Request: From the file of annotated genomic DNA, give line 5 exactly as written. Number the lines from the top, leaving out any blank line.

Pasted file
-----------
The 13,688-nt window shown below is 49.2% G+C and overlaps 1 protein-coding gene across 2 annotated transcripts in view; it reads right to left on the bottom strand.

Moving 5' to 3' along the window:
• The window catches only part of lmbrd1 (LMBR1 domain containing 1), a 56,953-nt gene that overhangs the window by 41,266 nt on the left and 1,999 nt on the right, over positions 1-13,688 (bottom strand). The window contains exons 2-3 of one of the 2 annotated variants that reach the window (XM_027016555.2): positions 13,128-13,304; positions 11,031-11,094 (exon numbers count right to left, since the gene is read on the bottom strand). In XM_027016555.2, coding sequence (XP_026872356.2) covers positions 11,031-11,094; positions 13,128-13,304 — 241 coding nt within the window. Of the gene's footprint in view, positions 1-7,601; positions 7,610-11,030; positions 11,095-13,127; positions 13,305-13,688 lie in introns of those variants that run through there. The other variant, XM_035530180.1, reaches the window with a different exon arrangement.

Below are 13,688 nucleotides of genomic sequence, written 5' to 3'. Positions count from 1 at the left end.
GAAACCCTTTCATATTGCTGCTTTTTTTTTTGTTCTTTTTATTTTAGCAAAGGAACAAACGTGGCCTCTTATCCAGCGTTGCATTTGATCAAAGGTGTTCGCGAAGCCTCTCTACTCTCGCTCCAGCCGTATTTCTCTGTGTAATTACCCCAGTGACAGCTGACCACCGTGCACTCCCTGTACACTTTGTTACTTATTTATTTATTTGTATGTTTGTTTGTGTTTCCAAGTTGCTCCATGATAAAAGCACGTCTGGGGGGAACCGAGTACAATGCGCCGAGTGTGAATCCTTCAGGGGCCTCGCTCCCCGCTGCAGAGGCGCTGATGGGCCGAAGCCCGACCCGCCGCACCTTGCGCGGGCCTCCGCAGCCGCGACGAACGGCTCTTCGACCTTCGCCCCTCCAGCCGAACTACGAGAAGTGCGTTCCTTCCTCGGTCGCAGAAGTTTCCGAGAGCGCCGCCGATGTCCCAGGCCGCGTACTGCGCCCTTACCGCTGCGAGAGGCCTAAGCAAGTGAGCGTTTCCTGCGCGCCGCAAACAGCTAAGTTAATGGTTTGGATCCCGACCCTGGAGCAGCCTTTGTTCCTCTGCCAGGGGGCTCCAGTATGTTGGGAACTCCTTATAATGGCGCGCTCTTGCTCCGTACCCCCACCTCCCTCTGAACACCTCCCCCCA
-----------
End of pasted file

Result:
GAAACCCTTTCATATTGCTGCTTTTTTTTTTGTTCTTTTTATTTTAGCAAAGGAACAAACGTGGCCTCTTATCCAGCGTTGCATTTGATCAAAGGTGTTCGCGAAGCCTCTCTACTCTCGCTCCAGCCGTATTTCTCTGTGTAATTACCCCAGTGACAGCTGACCACCGTGCACTCCCTGTACACTTTGTTACTTATTTATTTATTTGTATGTTTGTTTGTGTTTCCAAGTTGCTCCATGATAAAAGCACGTCTGGGGGGAACCGAGTACAATGCGCCGAGTGTGAATCCTTCAGGGGCCTCGCTCCCCGCTGCAGAGGCGCTGATGGGCCGAAGCCCGACCCGCCGCACCTTGCGCGGGCCTCCGCAGCCGCGACGAACGGCTCTTCGACCTTCGCCCCTCCAGCCGAACTACGAGAAGTGCGTTCCTTCCTCGGTCGCAGAAGTTTCCGAGAGCGCCGCCGATGTCCCAGGCCGCGTACTGCGCCCTTACCGCTGCGAGAGGCCTAAGCAAGTGAGCGTTTCCTGCGCGCCGCAAACAGCTAAGTTAATGGTTTGGATCCCGACCCTGGAGCAGCCTTTGTTCCTCTGCCAGGGGGCTCCAGTATGTTGGGAACTCCTTATAATGGCGCGCTCTTGCTCCGTACCCCCACCTCCCTCTGAACACCTCCCCCCA